Maxima cannot integrate functions of the form
1/(1+x^n)
for n >= 7.
Mathematica is capable of this.
Maxima attempts the integration via an algorithm which seems to involve taking partial fractions. For example, if you try to integrate 1/(1+x^7) for example, Maxima gives:
log(1+x)/7 - integral(x^5-2*x^4+3*x^3-4*x^2+5*x-6)/(x^6-x^5+x^4-x^3+x^2-x+1) / 7
I'm guessing a different algorithm (such as that employed by Mathematica) is required to give a fully symbolic answer. For the record, the integral(1/(1+x^7)) is:
Log[1 + x]/7 - (Cos[Pi/7]*Log[1 + x^2 - 2*x*Cos[Pi/7]])/7 - (Cos[(3*Pi)/7]*Log[1 + x^2 - 2*x*Cos[(3*Pi)/7]])/7 - (Cos[(5*Pi)/7]*Log[1 + x^2 - 2*x*Cos[(5*Pi)/7]])/7 + (2*ArcTan[(x - Cos[Pi/7])*Csc[Pi/7]]* Sin[Pi/7])/7 + (2*ArcTan[(x - Cos[(3*Pi)/7])* Csc[(3*Pi)/7]]*Sin[(3*Pi)/7])/7 + (2*ArcTan[(x - Cos[(5*Pi)/7])* Csc[(5*Pi)/7]]*Sin[(5*Pi)/7])/7
----
Additionally, this also means that we can calculate the integral(that nasty rational function), by calculating
7 * ( log(1+x)/7 - integral(1/(1+x^7)) )
As a side note, Mathematica also cannot give integral(that nasty rational function) fully symbolically. Instead, it gives:
RootSum[1 - #1 + #1^2 - #1^3 + #1^4 - #1^5 + #1^6 & , (-6*Log[x - #1] + 5*Log[x - #1]*#1 - 4*Log[x - #1]*#1^2 + 3*Log[x - #1]* #1^3 - 2*Log[x - #1]*#1^4 + Log[x - #1]*#1^5)/(-1 + 2*#1 - 3*#1^2 + 4*#1^3 - 5*#1^4 + 6*#1^5) & ]
where RootSum[ f, form ] represents the sum of form[x] for all x that satisfy the polynomial equation f[x] == 0.
Robert Marik
2008-06-02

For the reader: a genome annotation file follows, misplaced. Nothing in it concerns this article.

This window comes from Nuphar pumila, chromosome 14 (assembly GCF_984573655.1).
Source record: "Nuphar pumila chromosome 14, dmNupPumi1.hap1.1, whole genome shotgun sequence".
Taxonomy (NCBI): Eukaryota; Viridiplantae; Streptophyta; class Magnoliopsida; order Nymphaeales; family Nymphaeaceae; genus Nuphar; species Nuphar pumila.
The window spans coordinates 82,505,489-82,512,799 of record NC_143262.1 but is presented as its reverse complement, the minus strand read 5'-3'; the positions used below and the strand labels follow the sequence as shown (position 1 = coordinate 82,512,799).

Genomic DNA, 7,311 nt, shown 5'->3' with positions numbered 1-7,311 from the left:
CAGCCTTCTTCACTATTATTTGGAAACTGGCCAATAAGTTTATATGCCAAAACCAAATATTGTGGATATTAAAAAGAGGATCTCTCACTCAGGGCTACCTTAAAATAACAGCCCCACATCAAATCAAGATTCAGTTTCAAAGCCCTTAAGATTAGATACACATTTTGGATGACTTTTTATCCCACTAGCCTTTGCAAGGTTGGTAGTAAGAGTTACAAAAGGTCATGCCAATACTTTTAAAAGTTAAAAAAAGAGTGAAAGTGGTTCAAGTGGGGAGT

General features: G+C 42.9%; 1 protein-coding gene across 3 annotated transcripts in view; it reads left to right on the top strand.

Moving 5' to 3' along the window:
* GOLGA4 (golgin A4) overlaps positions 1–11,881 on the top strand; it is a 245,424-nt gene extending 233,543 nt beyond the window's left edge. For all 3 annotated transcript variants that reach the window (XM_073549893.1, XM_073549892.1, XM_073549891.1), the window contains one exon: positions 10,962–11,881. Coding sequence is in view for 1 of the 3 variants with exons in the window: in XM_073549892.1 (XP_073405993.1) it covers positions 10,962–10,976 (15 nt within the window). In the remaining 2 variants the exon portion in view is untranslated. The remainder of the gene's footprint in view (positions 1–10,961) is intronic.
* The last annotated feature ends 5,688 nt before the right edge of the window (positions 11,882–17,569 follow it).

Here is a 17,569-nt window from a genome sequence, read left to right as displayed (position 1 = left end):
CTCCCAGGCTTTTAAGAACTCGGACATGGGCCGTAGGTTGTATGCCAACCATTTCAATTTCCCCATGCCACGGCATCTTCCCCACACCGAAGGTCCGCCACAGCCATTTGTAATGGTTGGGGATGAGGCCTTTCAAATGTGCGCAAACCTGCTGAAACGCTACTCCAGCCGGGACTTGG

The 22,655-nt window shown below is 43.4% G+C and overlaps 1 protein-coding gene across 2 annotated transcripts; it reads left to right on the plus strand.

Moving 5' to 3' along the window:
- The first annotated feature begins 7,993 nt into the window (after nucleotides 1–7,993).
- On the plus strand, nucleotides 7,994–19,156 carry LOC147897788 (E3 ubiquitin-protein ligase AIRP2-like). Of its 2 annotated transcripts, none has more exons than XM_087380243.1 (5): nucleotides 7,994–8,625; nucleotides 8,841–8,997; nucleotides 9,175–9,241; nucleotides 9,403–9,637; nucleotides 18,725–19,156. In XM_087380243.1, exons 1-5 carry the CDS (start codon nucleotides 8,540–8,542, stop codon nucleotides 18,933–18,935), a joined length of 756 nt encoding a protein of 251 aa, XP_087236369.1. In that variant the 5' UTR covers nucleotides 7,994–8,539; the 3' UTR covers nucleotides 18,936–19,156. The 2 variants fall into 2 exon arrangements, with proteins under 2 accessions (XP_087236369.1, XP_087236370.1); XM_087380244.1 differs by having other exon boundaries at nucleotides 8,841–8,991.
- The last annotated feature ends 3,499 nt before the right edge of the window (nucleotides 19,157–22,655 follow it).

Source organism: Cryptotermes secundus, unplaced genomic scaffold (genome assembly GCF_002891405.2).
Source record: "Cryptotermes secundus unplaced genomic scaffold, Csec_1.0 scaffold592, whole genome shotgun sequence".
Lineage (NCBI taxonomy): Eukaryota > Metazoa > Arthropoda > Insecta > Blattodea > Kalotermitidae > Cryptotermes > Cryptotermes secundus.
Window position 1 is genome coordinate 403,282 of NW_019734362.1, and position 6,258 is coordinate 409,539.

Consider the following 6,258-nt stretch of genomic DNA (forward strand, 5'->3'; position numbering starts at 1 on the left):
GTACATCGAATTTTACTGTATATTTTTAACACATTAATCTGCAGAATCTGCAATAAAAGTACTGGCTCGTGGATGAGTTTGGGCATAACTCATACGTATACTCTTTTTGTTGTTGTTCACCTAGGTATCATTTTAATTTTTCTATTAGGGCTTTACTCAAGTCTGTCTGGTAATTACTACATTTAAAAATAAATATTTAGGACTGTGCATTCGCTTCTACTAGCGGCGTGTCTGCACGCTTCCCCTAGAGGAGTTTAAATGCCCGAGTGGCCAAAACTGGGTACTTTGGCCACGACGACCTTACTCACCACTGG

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This could be a similar problem (copied from Maxima discussion list)
Hello all, Maxima fails to evaluate integral of 1/(x^4+3*x^2+1).
Answers to this problem on Maxima list include:
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BTW Maxima is able to factor x4+3*x2+1. To factor a polynomial over the
Gaussian integers, use "gfactor" instead of "factor":
gfactor(x4+3*x2+1) => (x2-%i*x+1)*(x2+%i*x+1)
itegrate doesn't handle 1/(x4+3*x2+1), but it does handle
1/gfactor(x4+3*x2+1).
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Probably the integration code should be replaced. The commercial Macsyma
does the integral, which is kind of a mess, but
if you ev(%,numer) you get 0.72361 * atan(1.61804 * x) - 0.27639 *
atan(0.61803 * x)
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The Horowitz method (1969) gives the rational part of the antiderivative of a rational function. The method for the logarithmic part is due to Trager (1976), I think. The residue method (at least for definite integration of rational functions) that Maxima might be using seems to be due to Wang (circa 1974). Maybe Maxima isn't using the best methods for
rational function integration?
Dieter Kaiser
2009-11-16
As described in one of the postings the algorithm of Maxima handle the cases n=2, ..., 6. Furthermore, it is stated that it might be feasible to extend this.
I think this report is a feature request.
Setting the tracker to feature requests.
Dieter Kaiser
Dieter Kaiser
2009-11-16